Editor’s Note: Rob Crilly is a British journalist and the White House correspondent for the Washington Examiner. He was The Telegraph’s Afghanistan and Pakistan correspondent and was the East Africa correspondent for The Times of London. The views expressed here are his. Read more opinion on CNN.
“Leave Downton?” asks Michelle Dockery’s slightly weary Lady Mary as we get rather to the point of the new “Downton Abbey” movie. “I think we’re stuck with it.”
After six seasons of gently preposterous tales of missing teaspoons, canceled engagements and scullery romances, we now have to endure two hours of big screen tales of pilfered ornaments, simmering resentment and a waylaid dress.
Never mind that the movie is set in 1927, a year still tense with the after-effects of the 1926 General Strike, the spillover from Ireland’s new status as a free state, and a world of unrest from the rest of the British Empire. No, what troubles the residents of Downton Abbey is the impending visit of King George V and Queen Mary.
“Would it be common for me to admit I’m excited?” says Hugh Bonneville’s Earl of Grantham in that slightly absent manner he has perfected.
Maybe the world is changing outside, is the film’s message. Maybe it’s all being turned upside down as the proletariat wins a share of power. Maybe it is all going to hell in a handcart. But in the upstairs, downstairs world of Downton, all is as it was before. Even Jim Carter’s Mr. Carson – that bowler-hatted symbol of an old order – is called up from retirement to lend a hand.
So there’s that missing dress, a broken down boiler and a growing question about whether the silver will be polished in time. All of that makes far more sense than the brief intrusions of the outside world, in the form of an outlandish Irish Republican plot and a rather implausible trip to an underground gay bar in York.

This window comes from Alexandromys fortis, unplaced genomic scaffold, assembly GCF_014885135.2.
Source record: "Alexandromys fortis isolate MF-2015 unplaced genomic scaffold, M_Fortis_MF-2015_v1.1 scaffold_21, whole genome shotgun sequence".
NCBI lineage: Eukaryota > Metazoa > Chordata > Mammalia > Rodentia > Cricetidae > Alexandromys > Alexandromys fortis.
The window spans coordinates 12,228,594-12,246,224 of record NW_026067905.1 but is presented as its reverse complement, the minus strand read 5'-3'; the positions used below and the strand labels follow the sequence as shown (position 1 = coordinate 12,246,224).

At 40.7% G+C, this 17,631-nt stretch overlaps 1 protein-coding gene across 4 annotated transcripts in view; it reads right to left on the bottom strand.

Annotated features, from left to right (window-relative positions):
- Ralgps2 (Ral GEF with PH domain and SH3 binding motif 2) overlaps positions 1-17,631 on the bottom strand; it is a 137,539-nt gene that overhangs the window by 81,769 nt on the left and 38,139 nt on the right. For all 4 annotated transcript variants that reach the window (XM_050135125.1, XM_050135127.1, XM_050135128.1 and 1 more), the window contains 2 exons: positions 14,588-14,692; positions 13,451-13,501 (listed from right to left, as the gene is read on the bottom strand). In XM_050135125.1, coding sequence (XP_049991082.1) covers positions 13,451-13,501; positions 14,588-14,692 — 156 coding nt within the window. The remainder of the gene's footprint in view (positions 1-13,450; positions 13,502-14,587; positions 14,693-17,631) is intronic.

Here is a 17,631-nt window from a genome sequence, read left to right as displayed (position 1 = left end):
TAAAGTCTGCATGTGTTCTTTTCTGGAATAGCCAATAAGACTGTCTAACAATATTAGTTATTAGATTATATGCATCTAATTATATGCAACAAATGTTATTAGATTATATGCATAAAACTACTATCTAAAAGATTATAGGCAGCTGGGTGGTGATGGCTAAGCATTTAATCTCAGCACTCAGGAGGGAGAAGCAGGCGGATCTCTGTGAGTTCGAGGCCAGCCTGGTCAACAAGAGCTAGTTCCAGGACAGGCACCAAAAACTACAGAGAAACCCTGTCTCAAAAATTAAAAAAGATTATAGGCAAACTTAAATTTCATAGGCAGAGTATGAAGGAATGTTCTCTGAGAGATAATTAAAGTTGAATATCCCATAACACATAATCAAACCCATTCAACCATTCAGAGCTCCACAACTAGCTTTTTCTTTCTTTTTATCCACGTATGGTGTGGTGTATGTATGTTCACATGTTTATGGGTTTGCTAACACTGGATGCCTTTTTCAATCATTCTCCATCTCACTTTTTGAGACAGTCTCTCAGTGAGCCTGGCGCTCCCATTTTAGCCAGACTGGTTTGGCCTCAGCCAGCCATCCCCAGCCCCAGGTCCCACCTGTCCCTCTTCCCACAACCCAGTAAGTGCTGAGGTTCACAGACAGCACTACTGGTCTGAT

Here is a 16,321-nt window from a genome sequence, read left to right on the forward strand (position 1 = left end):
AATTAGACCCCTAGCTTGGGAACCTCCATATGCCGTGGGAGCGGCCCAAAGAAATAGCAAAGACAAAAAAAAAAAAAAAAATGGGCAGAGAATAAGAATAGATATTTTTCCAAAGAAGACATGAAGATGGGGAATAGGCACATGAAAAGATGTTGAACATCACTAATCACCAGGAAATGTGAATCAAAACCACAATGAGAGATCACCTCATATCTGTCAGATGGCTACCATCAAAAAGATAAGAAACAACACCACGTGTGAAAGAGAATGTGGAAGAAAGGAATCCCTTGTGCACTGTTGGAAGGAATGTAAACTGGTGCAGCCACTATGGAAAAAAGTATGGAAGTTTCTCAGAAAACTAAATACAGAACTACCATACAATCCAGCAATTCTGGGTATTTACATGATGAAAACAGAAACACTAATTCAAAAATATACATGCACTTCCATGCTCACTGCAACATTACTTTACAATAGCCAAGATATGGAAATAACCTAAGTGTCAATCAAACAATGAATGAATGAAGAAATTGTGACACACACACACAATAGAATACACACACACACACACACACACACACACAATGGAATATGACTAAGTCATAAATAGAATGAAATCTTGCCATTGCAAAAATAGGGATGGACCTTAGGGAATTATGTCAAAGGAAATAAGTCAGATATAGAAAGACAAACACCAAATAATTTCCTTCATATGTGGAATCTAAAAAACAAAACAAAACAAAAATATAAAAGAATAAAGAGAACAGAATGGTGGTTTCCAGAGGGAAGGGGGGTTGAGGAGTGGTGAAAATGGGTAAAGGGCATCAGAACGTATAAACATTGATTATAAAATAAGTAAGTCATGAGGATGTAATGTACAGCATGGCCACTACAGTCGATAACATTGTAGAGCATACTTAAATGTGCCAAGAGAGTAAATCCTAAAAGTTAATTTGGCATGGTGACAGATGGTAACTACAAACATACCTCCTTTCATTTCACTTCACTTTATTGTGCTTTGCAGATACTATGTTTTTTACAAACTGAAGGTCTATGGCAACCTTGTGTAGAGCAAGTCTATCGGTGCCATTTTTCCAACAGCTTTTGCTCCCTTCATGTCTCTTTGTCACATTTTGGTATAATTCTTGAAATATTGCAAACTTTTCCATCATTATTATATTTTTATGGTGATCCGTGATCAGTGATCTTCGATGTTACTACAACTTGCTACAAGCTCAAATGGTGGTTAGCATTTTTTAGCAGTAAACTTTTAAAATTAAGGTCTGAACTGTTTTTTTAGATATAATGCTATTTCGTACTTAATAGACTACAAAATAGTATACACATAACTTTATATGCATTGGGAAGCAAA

None of it stands up to scrutiny (apart from maybe the boiler breaking down when it is needed most). It is a comfortable confection. An invention of a nation that has never dealt properly with its own history.
As the makers of “The Crown” have done, Downton’s creators have filled the screen with an airbrush of modern sensibilities and confectioners’ sugar to recast Britain’s imperial class not as what a number of them were, warmongers with blood on their hands, but as concerned liberals in tweed.
None of it is real. Every step of the country’s progress, from Ireland’s freedom to votes for women, came the hard way. Through protest, through anger at injustice and often through blood.
It is all there, in all its gritty detail, in Mike Leigh’s “Peterloo” released last year – or in the films of Ken Loach.
But to criticize “Downton Abbey” (not even an abbey by the way – where are the monks?) for glossing its way through history is to miss the point. This is a film for 2019, not of 1927. We live in a time when people need escapist drama perhaps even more than they did in 1927.
The audience around me at a Washington, DC, viewing broke into applause on Saturday afternoon as the movie ended for one simple reason: They got what they had come for. Maggie Smith’s Dowager Countess still lands the best lines as she snipes at Penelope Wilton’s Isobel; there’s a dog (possibly not the same one) at Grantham’s side; and Lesley Nicol’s Mrs. Patmore is still Mrs. Patmoring her way around the kitchen in a gale of shrieks and gasps.
About the biggest sign of changing norms and shifting conventions is when someone suggests that the Dowager Countess need not dress for dinner but can merely remove her hat. “You talk as if that were easy,” is her delicious reply.
If only this were our world. If only these were the greatest challenges to the natural order. That the British Parliament were not prorogued, the Prime Minister were not accused of lying to the Queen and that millions of Britons might know what comes next in the crippling Brexit crisis.
Do I need to talk about America? Is there a convention or understanding that is not challenged by a President with no previous experience of public service, who refused to release his tax returns during the campaign, maintains ownership of his businesses (including hotels used by visiting dignitaries) and who appears to think it acceptable to ask a foreign leader for help gathering dirt on a political rival?
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For two splendid hours watching this film, none of that mattered. Downton Abbey, the glorious Highclere Castle in real life, stands solid and unchanging in the English summer sun. It may have leaky roofs, a spiraling heating bill and squabbling servants – but it quietly delivers a message that duty and honor will endure. Even if it doesn’t seem like it just now.